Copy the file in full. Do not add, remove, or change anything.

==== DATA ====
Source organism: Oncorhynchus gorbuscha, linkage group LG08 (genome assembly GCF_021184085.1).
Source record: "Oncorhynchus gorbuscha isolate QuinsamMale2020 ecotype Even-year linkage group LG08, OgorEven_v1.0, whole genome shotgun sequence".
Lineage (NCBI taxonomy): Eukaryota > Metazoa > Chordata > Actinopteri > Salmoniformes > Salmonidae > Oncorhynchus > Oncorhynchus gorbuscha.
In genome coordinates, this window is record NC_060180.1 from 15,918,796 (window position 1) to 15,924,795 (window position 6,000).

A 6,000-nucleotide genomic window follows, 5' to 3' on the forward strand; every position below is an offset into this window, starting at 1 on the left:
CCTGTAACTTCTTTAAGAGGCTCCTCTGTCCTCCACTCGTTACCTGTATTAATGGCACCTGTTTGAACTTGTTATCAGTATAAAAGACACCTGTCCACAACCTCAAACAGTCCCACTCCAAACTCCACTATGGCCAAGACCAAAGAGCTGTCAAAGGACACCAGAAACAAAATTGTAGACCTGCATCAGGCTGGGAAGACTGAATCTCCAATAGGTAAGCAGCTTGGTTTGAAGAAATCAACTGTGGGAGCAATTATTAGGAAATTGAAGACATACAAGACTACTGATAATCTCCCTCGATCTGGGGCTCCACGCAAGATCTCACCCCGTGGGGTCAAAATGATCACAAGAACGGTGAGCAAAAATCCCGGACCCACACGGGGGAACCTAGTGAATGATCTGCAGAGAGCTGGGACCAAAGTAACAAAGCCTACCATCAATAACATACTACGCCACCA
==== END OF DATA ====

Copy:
Source organism: Oncorhynchus gorbuscha, linkage group LG08 (genome assembly GCF_021184085.1).
Source record: "Oncorhynchus gorbuscha isolate QuinsamMale2020 ecotype Even-year linkage group LG08, OgorEven_v1.0, whole genome shotgun sequence".
Lineage (NCBI taxonomy): Eukaryota > Metazoa > Chordata > Actinopteri > Salmoniformes > Salmonidae > Oncorhynchus > Oncorhynchus gorbuscha.
In genome coordinates, this window is record NC_060180.1 from 15,918,796 (window position 1) to 15,924,795 (window position 6,000).

A 6,000-nucleotide genomic window follows, 5' to 3' on the forward strand; every position below is an offset into this window, starting at 1 on the left:
CCTGTAACTTCTTTAAGAGGCTCCTCTGTCCTCCACTCGTTACCTGTATTAATGGCACCTGTTTGAACTTGTTATCAGTATAAAAGACACCTGTCCACAACCTCAAACAGTCCCACTCCAAACTCCACTATGGCCAAGACCAAAGAGCTGTCAAAGGACACCAGAAACAAAATTGTAGACCTGCATCAGGCTGGGAAGACTGAATCTCCAATAGGTAAGCAGCTTGGTTTGAAGAAATCAACTGTGGGAGCAATTATTAGGAAATTGAAGACATACAAGACTACTGATAATCTCCCTCGATCTGGGGCTCCACGCAAGATCTCACCCCGTGGGGTCAAAATGATCACAAGAACGGTGAGCAAAAATCCCGGACCCACACGGGGGAACCTAGTGAATGATCTGCAGAGAGCTGGGACCAAAGTAACAAAGCCTACCATCAATAACATACTACGCCACCA